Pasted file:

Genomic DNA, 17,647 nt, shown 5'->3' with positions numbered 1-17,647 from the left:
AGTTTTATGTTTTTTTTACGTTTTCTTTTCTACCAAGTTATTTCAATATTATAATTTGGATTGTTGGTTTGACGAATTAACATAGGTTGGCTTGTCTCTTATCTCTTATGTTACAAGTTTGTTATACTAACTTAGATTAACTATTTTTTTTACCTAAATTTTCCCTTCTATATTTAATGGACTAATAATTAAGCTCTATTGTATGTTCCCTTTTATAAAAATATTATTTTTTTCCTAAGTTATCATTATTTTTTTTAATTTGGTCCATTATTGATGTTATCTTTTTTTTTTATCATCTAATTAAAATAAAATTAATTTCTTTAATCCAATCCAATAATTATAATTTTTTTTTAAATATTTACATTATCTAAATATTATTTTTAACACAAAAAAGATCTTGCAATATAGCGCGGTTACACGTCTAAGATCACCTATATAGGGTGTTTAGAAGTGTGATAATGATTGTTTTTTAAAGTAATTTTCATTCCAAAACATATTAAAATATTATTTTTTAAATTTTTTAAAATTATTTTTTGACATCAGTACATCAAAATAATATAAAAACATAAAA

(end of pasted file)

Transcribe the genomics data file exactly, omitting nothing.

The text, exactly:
Genomic DNA, 17,647 nt, shown 5'->3' with positions numbered 1-17,647 from the left:
AGTTTTATGTTTTTTTTACGTTTTCTTTTCTACCAAGTTATTTCAATATTATAATTTGGATTGTTGGTTTGACGAATTAACATAGGTTGGCTTGTCTCTTATCTCTTATGTTACAAGTTTGTTATACTAACTTAGATTAACTATTTTTTTTACCTAAATTTTCCCTTCTATATTTAATGGACTAATAATTAAGCTCTATTGTATGTTCCCTTTTATAAAAATATTATTTTTTTCCTAAGTTATCATTATTTTTTTTAATTTGGTCCATTATTGATGTTATCTTTTTTTTTTATCATCTAATTAAAATAAAATTAATTTCTTTAATCCAATCCAATAATTATAATTTTTTTTTAAATATTTACATTATCTAAATATTATTTTTAACACAAAAAAGATCTTGCAATATAGCGCGGTTACACGTCTAAGATCACCTATATAGGGTGTTTAGAAGTGTGATAATGATTGTTTTTTAAAGTAATTTTCATTCCAAAACATATTAAAATATTATTTTTTAAATTTTTTAAAATTATTTTTTGACATCAGTACATCAAAATAATATAAAAACATAAAA